SALT LAKE CITY — What do you get when you give seventeen playwrights a single photographic image as an inspirational starting point? The answer: Snapshot, a play that is more than the sum of its many and varied parts.
The work was commissioned by the Actors Theatre of Louisville and premiered as part of the Humana Festival of New Plays in March of 2002.
All seventeen playwrights were given photographer Lee Friedlander’s Mount Rushmore, South Dakota 1969, a rich black and white photo showing Mount Rushmore reflected in the window of the visitor’s center and the many tourists within, and told that they could use that image an inspiration in whatever way they liked.
The resulting collage of scenes is a great piece for a college theatre program, allowing a wide variety of characters and situations to be explored while giving every actor a moment or two in the spotlight.
One of the first scenes, titled Monument, was about emergency response phone operators during the World Trade Center attacks. The scene was beautifully staged and brought me to the verge of tears. Though several of the scenes take place at or around Mount Rushmore, many did not. But there were threads and common themes that seemed to tie them all together. Themes like memory, patriotism, mortality, and identity were woven throughout.
Highlights of the evening include Ana Lemke‘s performance in American Klepto, about a woman who struggles to justify keeping a piece of petrified wood lifted from a National Park; and Marin Kohler’s hilarious characterizations in both Thrift of the Magi (as a self-conscious hipster in a thrift store) and in Becoming America, where she teaches a room full of new employees at an American-owned call center in Africa how to sound more American while providing customer support to clients in the States.
Paul Chaus gives a nice turn in Here and Now, handling a very long and challenging inner monologue that is filled with beautiful and complex language with ease.
Actress Jessica Lee shows some touching fragility in The Great Father, and in Rock, Scissors, Paper—playing in both as psychologically traumatized victims of sorts, trying to come to terms with the world.
One of the scenes, On Lincoln’s Head, was written by local Utah playwright Julie Jensen and turned out to be one of my favorite scenes of the evening. Jensen has a real knack for creating relatable characters in fantastic (but totally believable) situations.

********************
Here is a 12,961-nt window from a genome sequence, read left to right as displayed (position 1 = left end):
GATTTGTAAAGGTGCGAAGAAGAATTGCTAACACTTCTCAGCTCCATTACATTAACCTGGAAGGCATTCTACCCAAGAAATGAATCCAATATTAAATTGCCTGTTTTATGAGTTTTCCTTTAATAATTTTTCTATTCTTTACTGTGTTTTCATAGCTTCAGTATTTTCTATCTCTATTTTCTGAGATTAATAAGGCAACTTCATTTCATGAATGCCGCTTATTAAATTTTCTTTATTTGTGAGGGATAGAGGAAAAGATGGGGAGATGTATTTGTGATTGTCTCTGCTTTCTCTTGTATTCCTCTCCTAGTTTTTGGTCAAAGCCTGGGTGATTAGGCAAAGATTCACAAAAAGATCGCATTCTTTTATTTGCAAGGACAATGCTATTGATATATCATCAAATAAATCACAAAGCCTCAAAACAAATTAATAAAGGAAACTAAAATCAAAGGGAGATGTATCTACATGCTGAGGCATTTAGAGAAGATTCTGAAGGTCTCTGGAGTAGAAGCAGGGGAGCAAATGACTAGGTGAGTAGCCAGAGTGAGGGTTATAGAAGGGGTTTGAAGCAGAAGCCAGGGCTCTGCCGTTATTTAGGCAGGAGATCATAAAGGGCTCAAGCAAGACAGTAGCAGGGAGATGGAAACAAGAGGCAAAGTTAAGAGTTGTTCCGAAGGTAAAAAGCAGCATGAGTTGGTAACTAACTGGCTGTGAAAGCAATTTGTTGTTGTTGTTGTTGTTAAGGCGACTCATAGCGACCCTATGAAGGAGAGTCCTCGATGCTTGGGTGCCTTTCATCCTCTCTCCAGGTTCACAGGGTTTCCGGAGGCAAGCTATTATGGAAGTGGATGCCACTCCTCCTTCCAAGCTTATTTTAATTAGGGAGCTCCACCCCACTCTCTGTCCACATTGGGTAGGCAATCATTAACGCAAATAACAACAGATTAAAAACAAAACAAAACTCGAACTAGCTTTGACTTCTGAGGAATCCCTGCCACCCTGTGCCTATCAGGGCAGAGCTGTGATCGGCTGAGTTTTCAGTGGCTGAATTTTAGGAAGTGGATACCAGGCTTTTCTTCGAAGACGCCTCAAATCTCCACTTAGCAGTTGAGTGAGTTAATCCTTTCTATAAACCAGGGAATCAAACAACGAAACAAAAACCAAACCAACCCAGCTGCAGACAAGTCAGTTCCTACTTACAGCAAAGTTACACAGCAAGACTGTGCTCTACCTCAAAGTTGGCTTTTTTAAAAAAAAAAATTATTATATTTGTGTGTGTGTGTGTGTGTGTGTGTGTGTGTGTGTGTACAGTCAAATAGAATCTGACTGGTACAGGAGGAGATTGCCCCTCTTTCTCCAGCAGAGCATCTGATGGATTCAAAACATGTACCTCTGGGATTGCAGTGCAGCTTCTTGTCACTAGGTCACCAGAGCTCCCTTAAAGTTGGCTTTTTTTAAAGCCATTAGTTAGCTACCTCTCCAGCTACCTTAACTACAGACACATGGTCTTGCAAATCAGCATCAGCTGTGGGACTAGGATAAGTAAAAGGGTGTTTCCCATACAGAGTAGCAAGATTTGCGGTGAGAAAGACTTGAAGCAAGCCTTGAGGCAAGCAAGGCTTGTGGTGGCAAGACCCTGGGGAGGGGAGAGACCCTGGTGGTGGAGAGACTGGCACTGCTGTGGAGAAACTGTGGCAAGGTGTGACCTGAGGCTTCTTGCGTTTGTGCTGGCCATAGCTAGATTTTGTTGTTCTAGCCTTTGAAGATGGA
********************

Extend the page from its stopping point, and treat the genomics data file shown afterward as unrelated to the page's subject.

My least favorite piece was Scene at Mount Rushmore, which just didn’t live up to the caliber of the rest of the evening. The staging was awkward, the acting was stiff, and though the scene had a nice ending, I was unimpressed with the rest of it.
The set design was great—four boxes that transformed from scene to scene from benches to computers to guardrails and more.
I was less impressed with the Costume design, which partly consisted of a base layer for all the actors of white clothing with grey spatters. I’m not sure if the designer was going for a rock texture like that of Mount Rushmore itself or something else, but it ended up looking like the snow camouflage that soldiers wear. The fact that many of the characters were park rangers compounded the problem for me. At times, I felt like I was watching a patrol of Artic force army rangers.
Another element of the show that rubbed me the wrong way was the sound design, which featured popular American songs past and present—some of which were re-recorded on a midi synthesizer and sounded just awful. The song choices were fine, I just didn’t understand why some had been re-recorded.
My final complaint was with the scene changes. Though I loved the transforming set boxes, I was disappointed that the transformations from scene to scene were so clunky. Not that anything malfunctioned or took too terribly long, but for every change the same thing would happen: lights go to half, actors exit, run crew enters and changes scene, run crew exits, actors enter, lights come up. Scene changes have to happen, it’s one of the facts of theatrical life–but with a solid ensemble full of entertaining actors and a loosely-structured contemporary collage text, I feel like there was a missed opportunity there to make the transitions from scene to scene more interesting.
The show finishes off with Bomb Squad, where actor Christian Seiter finally gets to use his fun and quirky physicality to his full potential as a prophetic stripper who has come to work his mojo on the visitors and staff at the monument. Director Hugh Hanson made a strong choice here to work many of the characters and relations from previous scenes into this final portrait, which really unified the entire show for me and brought things to a solid and entertaining close.
Snapshots at the University of Utah is a wonderful collaboration from a great team. Though not without a few rough edges and a few of the stories closer to sketches rather than fully realized portraits, you’ll enjoy the many emotionally powerful moments and thought-provoking writing from some of our nation’s freshest voices—writers and actors alike.